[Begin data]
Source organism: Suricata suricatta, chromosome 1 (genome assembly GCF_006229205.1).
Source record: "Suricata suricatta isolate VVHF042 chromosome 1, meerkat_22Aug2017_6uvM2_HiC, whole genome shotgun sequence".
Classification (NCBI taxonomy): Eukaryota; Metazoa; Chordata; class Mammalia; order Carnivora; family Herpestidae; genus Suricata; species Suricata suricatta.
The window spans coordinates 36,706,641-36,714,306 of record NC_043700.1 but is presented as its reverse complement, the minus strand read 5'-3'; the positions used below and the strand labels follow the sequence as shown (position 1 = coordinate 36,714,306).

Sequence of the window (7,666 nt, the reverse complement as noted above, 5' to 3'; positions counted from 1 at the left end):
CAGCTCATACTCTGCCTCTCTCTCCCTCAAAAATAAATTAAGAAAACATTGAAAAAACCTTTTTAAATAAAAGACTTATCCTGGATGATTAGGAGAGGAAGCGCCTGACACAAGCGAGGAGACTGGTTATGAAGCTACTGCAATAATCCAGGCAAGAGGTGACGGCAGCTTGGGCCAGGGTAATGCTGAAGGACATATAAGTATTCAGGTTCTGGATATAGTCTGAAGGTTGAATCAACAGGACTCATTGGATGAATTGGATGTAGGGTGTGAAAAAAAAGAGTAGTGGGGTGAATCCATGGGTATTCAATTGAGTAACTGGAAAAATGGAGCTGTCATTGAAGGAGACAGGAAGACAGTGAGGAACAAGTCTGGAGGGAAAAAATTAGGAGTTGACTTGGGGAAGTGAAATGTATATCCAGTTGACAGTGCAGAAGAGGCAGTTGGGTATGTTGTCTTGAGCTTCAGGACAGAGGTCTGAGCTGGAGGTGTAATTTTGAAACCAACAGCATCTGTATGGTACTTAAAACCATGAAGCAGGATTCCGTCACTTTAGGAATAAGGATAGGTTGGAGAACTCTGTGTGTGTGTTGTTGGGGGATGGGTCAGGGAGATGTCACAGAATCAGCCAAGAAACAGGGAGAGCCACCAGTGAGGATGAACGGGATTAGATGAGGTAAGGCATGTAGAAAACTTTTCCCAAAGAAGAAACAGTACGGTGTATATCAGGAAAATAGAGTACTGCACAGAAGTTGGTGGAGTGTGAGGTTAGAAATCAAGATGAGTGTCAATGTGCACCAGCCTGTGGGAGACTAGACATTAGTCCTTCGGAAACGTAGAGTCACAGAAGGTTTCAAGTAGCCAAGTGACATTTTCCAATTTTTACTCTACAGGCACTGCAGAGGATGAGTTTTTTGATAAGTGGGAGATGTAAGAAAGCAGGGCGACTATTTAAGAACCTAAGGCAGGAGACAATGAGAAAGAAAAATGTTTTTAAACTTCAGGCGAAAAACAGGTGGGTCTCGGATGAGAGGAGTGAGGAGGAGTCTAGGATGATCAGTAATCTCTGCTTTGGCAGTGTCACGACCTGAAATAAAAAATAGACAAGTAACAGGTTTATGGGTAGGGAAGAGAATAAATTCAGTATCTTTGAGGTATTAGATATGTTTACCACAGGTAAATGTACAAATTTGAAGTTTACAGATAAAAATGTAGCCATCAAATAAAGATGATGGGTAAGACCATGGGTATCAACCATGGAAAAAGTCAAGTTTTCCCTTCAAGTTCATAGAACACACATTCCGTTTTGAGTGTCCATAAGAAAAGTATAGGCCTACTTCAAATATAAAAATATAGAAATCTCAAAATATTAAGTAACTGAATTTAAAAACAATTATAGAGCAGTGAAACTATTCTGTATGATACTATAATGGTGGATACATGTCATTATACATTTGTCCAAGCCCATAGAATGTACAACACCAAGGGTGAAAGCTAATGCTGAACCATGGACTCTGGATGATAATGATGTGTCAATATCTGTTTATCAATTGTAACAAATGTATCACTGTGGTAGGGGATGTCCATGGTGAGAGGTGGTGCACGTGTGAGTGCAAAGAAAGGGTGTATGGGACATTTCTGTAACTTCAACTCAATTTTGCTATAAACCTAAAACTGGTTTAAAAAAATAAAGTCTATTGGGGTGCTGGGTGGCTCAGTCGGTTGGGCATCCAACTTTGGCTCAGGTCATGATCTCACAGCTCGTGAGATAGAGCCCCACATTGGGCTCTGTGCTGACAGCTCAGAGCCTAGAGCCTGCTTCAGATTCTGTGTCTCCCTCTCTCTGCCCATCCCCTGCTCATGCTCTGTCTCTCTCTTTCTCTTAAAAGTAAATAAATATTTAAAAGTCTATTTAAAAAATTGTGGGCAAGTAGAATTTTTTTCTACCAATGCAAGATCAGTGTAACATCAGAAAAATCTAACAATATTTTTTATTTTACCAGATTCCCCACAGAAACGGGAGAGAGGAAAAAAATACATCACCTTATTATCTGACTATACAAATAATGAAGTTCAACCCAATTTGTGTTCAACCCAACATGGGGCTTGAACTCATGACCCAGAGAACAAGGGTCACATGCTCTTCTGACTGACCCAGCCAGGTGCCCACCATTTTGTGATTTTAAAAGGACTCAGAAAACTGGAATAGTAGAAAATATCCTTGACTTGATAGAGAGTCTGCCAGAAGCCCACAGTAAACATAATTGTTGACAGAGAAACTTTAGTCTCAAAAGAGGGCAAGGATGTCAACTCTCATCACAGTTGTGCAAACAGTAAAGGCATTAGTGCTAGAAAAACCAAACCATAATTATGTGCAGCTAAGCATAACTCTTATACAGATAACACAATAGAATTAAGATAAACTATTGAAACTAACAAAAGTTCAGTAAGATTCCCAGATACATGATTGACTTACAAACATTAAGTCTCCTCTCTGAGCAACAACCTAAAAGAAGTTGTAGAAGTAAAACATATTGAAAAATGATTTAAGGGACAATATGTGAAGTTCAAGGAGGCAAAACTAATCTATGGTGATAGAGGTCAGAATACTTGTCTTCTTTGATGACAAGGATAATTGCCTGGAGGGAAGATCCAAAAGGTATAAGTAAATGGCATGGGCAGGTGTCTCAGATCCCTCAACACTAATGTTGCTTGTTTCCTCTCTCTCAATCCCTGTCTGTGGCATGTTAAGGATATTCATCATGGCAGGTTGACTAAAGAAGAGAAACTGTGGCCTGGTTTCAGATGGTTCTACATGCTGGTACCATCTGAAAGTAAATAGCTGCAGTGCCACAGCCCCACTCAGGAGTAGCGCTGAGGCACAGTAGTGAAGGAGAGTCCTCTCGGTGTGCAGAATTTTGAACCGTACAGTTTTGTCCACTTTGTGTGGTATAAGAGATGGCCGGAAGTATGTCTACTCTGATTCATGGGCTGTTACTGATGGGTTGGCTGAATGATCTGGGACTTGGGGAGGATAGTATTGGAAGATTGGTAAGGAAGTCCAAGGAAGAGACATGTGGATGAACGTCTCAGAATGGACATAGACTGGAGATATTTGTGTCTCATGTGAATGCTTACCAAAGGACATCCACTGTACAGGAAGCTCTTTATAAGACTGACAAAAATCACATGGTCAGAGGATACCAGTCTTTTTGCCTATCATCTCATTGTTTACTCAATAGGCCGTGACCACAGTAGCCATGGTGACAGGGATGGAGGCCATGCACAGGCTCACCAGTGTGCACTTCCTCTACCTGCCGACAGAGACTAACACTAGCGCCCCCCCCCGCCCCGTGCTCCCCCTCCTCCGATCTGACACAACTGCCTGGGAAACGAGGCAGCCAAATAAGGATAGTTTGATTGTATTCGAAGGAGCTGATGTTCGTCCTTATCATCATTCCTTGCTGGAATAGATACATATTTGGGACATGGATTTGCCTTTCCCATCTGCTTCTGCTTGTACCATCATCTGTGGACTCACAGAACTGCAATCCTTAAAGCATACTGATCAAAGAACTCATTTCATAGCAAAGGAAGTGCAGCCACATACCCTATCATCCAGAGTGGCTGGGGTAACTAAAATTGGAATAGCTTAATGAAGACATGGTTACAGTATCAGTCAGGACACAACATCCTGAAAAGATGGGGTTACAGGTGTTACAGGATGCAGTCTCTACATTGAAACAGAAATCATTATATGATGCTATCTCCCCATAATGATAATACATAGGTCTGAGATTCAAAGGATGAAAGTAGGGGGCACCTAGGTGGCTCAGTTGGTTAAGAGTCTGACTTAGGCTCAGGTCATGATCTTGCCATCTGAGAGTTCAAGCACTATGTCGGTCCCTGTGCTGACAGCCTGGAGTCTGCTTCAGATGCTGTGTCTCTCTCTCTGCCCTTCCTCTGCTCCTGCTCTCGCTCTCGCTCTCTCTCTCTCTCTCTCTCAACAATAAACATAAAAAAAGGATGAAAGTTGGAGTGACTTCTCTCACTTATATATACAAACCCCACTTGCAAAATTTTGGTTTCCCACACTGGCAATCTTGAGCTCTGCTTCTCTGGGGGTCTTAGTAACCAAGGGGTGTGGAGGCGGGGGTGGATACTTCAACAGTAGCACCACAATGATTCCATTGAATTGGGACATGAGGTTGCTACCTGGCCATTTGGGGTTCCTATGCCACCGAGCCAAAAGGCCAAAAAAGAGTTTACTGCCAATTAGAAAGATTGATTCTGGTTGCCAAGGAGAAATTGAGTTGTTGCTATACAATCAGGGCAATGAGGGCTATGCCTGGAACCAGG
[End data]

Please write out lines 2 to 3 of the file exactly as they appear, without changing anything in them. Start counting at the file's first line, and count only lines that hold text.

Source record: "Suricata suricatta isolate VVHF042 chromosome 1, meerkat_22Aug2017_6uvM2_HiC, whole genome shotgun sequence".
Classification (NCBI taxonomy): Eukaryota; Metazoa; Chordata; class Mammalia; order Carnivora; family Herpestidae; genus Suricata; species Suricata suricatta.